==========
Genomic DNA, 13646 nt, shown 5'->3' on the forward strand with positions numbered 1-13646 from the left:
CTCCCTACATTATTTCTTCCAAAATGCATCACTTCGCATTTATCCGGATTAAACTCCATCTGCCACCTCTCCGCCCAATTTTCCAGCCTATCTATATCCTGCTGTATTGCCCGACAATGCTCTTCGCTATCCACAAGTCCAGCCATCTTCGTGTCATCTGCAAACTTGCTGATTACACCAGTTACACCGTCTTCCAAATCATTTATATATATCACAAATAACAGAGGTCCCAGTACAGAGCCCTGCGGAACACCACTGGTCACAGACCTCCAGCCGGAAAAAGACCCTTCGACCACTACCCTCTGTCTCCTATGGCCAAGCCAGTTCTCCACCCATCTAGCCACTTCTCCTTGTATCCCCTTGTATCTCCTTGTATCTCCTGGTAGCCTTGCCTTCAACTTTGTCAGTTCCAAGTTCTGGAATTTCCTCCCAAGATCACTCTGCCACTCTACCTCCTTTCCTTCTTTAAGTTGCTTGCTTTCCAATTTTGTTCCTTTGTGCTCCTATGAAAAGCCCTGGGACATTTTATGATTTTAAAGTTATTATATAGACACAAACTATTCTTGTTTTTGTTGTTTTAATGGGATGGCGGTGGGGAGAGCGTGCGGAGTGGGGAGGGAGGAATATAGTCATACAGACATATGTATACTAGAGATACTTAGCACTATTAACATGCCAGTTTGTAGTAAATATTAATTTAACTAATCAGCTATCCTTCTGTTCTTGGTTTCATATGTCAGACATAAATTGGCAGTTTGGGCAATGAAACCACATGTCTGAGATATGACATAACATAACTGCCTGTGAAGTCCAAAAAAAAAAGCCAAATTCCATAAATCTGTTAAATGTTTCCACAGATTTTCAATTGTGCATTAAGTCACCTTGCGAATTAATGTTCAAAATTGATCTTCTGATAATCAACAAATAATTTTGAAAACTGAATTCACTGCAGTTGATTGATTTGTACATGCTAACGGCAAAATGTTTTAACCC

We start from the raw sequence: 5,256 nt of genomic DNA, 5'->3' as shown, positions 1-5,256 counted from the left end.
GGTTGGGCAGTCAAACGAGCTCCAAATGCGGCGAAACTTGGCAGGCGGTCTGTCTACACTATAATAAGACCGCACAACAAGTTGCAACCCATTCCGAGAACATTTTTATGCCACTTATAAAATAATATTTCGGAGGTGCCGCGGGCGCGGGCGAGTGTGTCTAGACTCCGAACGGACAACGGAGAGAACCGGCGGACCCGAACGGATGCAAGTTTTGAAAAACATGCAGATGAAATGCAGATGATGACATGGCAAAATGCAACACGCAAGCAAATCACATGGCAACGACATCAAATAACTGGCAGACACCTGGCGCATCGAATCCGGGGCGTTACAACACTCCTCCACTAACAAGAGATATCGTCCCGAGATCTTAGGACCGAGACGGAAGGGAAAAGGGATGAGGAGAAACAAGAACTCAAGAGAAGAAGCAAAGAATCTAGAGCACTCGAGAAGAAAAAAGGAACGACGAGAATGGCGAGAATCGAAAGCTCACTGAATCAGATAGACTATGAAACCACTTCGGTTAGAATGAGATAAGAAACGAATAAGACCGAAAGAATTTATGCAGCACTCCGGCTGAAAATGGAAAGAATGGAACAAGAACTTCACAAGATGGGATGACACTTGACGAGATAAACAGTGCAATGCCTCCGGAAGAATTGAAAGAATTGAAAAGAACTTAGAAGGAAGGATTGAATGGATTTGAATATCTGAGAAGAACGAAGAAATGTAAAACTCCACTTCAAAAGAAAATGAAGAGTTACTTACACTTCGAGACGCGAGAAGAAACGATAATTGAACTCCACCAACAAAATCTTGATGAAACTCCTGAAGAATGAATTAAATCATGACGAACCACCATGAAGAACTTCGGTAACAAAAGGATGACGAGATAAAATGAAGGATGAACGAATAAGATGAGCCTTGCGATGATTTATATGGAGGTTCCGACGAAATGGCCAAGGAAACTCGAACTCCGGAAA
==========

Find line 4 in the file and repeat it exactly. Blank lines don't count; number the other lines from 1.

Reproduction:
GGTTGGGCAGTCAAACGAGCTCCAAATGCGGCGAAACTTGGCAGGCGGTCTGTCTACACTATAATAAGACCGCACAACAAGTTGCAACCCATTCCGAGAACATTTTTATGCCACTTATAAAATAATATTTCGGAGGTGCCGCGGGCGCGGGCGAGTGTGTCTAGACTCCGAACGGACAACGGAGAGAACCGGCGGACCCGAACGGATGCAAGTTTTGAAAAACATGCAGATGAAATGCAGATGATGACATGGCAAAATGCAACACGCAAGCAAATCACATGGCAACGACATCAAATAACTGGCAGACACCTGGCGCATCGAATCCGGGGCGTTACAACACTCCTCCACTAACAAGAGATATCGTCCCGAGATCTTAGGACCGAGACGGAAGGGAAAAGGGATGAGGAGAAACAAGAACTCAAGAGAAGAAGCAAAGAATCTAGAGCACTCGAGAAGAAAAAAGGAACGACGAGAATGGCGAGAATCGAAAGCTCACTGAATCAGATAGACTATGAAACCACTTCGGTTAGAATGAGATAAGAAACGAATAAGACCGAAAGAATTTATGCAGCACTCCGGCTGAAAATGGAAAGAATGGAACAAGAACTTCACAAGATGGGATGACACTTGACGAGATAAACAGTGCAATGCCTCCGGAAGAATTGAAAGAATTGAAAAGAACTTAGAAGGAAGGATTGAATGGATTTGAATATCTGAGAAGAACGAAGAAATGTAAAACTCCACTTCAAAAGAAAATGAAGAGTTACTTACACTTCGAGACGCGAGAAGAAACGATAATTGAACTCCACCAACAAAATCTTGATGAAACTCCTGAAGAATGAATTAAATCATGACGAACCACCATGAAGAACTTCGGTAACAAAAGGATGACGAGATAAAATGAAGGATGAACGAATAAGATGAGCCTTGCGATGATTTATATGGAGGTTCCGACGAAATGGCCAAGGAAACTCGAACTCCGGAAA